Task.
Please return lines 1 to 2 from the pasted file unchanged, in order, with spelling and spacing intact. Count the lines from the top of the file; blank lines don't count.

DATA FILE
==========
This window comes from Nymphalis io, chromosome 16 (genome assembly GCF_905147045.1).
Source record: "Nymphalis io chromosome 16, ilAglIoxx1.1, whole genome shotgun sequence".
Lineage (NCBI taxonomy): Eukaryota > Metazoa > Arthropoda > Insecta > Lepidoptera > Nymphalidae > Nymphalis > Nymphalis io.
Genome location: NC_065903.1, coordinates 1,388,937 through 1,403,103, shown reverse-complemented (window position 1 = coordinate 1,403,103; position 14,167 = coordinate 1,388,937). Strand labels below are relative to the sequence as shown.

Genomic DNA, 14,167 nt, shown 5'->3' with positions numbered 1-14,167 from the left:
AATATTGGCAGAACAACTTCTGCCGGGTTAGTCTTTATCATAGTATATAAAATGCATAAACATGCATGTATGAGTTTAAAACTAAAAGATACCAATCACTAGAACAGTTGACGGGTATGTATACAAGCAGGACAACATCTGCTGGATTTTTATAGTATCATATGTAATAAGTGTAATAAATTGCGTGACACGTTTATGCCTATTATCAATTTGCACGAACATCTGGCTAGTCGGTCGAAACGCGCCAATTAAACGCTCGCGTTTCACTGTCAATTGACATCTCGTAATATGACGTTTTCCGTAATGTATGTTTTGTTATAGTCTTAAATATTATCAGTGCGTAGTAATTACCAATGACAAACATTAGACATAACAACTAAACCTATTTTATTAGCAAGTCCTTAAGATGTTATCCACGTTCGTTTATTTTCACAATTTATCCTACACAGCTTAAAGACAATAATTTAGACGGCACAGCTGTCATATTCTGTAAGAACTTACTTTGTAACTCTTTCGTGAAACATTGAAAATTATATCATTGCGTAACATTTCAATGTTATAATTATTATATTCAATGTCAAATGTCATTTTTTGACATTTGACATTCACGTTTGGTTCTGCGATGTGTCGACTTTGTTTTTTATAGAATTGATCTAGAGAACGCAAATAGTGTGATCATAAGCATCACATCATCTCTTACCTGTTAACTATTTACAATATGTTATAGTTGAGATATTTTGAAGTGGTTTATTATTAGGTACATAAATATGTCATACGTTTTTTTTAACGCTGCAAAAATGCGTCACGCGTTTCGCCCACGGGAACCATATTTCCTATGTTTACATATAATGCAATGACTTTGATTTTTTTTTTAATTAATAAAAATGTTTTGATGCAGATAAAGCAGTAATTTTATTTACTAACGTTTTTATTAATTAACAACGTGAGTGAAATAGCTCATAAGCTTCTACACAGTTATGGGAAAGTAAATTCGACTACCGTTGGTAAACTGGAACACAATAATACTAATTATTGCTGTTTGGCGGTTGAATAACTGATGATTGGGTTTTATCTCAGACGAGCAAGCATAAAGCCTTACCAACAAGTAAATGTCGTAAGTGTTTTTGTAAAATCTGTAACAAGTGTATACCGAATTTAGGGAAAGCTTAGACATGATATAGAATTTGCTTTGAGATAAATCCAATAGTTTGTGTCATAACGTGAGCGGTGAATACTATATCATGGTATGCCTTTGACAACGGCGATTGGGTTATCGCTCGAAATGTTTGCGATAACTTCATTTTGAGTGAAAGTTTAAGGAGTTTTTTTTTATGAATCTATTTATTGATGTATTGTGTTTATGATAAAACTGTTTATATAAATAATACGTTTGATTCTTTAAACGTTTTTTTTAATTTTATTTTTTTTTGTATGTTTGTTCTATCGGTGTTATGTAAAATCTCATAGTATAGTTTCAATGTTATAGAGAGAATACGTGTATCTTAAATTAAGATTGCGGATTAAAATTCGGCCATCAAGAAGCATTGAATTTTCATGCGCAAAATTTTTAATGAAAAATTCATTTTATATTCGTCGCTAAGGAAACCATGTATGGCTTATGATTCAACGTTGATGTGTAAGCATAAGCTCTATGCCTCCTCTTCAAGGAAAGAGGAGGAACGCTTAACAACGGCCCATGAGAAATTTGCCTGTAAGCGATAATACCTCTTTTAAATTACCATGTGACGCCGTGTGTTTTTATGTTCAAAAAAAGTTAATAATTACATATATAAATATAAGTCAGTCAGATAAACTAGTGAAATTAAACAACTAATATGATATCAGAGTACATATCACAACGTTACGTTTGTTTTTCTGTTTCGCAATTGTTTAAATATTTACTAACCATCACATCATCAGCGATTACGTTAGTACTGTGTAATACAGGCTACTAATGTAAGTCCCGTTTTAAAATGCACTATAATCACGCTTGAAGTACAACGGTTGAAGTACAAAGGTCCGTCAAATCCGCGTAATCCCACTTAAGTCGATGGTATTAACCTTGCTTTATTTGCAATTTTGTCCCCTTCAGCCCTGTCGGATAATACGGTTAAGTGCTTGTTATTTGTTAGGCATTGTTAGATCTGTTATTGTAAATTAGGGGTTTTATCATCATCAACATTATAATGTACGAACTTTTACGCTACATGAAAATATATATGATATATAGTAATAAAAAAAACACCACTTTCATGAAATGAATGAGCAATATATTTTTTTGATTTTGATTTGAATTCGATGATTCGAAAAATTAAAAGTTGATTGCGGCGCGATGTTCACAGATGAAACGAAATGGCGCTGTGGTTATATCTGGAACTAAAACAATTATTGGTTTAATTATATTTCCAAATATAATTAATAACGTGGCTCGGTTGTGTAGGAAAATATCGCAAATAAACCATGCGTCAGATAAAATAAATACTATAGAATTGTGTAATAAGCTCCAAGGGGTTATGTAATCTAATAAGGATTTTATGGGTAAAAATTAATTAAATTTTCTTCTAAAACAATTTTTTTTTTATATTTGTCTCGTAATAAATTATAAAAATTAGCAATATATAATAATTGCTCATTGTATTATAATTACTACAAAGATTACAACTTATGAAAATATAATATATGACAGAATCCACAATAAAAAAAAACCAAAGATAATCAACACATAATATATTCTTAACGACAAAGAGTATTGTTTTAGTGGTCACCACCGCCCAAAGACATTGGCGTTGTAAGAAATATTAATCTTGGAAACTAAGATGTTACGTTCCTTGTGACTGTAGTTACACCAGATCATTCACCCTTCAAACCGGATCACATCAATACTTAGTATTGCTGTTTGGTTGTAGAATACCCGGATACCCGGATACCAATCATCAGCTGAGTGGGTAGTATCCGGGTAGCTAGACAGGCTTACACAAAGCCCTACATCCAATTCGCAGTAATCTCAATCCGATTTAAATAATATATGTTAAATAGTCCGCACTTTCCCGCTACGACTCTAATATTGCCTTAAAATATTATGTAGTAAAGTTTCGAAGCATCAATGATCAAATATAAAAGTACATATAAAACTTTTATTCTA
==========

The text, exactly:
This window comes from Nymphalis io, chromosome 16 (genome assembly GCF_905147045.1).
Source record: "Nymphalis io chromosome 16, ilAglIoxx1.1, whole genome shotgun sequence".